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    Friday, June 14, 2024

    Annual Bluff Point deer cull nears end

    Groton - The state Department of Energy and Environmental Protection has nearly completed its annual cull of the deer at Bluff Point State Park, a thinning of the herd that has taken place there annually since 1996.

    Howard Kilpatrick, DEEP wildlife biologist, said Tuesday that 17 deer were shot and killed by DEEP staff last week, one shy of the target number. The culling takes place at night when the park is closed to visitors and is necessary to keep the numbers in line with the ability of the coastline and forest habitat there to support them, he said.

    "We're trying to get back to 25 deer on Bluff Point," Kilpatrick said.

    Since 2003, he said, DEEP has used corn to bait the deer as a way of making the culling more efficient.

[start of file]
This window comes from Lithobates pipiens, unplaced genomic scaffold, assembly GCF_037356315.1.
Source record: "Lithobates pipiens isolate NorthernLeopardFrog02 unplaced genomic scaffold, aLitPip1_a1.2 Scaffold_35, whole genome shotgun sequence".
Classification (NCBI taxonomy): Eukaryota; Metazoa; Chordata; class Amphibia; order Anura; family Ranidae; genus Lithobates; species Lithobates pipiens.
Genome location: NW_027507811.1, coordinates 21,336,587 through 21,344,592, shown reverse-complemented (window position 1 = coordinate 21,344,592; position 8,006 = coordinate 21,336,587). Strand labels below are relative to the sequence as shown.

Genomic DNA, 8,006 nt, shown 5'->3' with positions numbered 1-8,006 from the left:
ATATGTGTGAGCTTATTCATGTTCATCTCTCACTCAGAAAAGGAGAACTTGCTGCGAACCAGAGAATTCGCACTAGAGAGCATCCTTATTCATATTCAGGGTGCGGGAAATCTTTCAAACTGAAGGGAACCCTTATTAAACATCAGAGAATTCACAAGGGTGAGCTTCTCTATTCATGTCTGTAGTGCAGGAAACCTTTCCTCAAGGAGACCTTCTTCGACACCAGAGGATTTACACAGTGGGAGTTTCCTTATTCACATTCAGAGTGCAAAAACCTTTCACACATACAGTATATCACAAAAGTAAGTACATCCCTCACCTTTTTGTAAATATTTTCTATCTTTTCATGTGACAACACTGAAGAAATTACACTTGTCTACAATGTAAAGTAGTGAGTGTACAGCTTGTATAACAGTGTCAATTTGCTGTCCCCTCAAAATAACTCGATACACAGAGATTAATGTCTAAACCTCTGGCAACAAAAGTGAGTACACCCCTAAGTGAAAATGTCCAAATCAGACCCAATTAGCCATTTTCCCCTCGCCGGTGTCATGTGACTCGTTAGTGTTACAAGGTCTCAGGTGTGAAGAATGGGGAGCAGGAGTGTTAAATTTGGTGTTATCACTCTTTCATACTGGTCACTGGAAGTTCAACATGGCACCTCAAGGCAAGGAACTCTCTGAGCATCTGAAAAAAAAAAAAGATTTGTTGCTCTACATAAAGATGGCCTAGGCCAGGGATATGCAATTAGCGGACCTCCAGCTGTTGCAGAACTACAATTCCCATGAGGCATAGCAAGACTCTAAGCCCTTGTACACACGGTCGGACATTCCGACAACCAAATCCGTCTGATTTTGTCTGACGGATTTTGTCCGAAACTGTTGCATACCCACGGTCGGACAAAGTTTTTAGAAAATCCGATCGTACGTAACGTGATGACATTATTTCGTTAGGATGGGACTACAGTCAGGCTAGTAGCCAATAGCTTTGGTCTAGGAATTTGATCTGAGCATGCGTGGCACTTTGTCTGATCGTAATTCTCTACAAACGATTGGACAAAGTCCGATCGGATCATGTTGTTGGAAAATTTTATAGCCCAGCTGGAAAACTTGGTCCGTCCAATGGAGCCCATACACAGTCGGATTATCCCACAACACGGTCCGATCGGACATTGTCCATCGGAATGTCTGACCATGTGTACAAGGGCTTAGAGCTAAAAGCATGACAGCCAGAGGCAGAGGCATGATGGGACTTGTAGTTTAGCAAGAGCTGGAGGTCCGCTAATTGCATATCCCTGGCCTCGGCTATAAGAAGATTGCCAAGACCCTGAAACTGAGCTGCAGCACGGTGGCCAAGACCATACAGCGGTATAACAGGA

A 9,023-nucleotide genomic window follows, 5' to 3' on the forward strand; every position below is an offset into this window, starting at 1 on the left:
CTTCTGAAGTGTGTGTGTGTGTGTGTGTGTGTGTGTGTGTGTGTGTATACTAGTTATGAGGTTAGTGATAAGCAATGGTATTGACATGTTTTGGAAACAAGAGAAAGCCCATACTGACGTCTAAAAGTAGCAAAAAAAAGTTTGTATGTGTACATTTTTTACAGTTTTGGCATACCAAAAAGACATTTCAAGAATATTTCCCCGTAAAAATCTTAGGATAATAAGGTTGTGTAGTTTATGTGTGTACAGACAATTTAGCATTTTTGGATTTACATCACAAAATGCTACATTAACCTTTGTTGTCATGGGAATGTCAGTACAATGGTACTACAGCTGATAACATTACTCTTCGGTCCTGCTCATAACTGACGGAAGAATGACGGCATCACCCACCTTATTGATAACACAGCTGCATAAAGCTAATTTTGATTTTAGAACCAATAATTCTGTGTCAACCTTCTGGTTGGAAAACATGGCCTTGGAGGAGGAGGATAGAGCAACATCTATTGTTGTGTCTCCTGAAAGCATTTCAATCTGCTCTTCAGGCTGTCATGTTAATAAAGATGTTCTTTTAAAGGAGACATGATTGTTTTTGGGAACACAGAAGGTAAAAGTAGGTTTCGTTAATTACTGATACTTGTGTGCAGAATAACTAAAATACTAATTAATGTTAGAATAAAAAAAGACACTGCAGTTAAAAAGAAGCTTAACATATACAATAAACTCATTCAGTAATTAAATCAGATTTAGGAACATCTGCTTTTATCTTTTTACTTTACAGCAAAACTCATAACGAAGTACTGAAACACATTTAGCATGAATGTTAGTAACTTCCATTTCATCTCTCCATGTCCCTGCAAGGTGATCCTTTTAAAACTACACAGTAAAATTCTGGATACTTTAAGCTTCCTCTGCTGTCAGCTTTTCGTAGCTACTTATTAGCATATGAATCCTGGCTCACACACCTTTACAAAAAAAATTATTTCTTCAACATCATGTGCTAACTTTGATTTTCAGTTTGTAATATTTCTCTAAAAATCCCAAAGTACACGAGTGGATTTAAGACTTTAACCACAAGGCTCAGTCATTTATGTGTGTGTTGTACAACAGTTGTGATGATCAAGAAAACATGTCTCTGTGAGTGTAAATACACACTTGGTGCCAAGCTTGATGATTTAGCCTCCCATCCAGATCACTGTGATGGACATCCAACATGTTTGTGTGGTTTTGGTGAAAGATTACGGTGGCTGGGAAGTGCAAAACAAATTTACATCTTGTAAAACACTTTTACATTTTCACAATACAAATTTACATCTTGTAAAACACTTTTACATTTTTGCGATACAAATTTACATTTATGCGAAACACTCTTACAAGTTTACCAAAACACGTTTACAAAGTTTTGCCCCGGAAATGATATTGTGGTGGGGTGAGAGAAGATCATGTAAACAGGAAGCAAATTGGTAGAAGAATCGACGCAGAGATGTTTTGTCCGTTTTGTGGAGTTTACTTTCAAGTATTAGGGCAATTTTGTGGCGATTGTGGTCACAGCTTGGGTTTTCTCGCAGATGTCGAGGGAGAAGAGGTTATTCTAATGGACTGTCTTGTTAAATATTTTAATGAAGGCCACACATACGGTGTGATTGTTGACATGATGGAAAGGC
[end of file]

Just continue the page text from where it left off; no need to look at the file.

"It's not a hunt," he said. "It's a deer-removal program."

    With too many deer on the 800-acre park, he said, not only is the habitat destroyed, but the deer become unhealthy because there is not enough food to support them.

    DEEP staff plan to return in the coming weeks to cull one more deer, he said. The deer taken in the cull are given to the Hunters for the Hungry Program, which has volunteers butcher the carcasses for donation to soup kitchens.

    Throughout the state, he said, the deer population has been particularly stressed by a poor fall crop of acorns, one of their main foods, and the deep snow this winter.

    "A lot of them have moved into residential areas looking for food," he said.

    That has made deer more frequently seen in residential areas both alive and dead along snowy roadsides this winter, he said. Overall, though, the deer population is declining, "approaching where we want it to be," he said.

    In 2000, there were 18,000 deer-vehicle accidents. Due to expanded hunting opportunities, the population has been reduced and there are now about 7,000 to 8,000 deer-vehicle accidents per year, Kilpatrick said.

    In Groton this winter, there were 11 deer-vehicle accidents between Dec. 1 and Tuesday, about 5 percent of the total number of accidents, according to police Sgt. Doug Hoffman.


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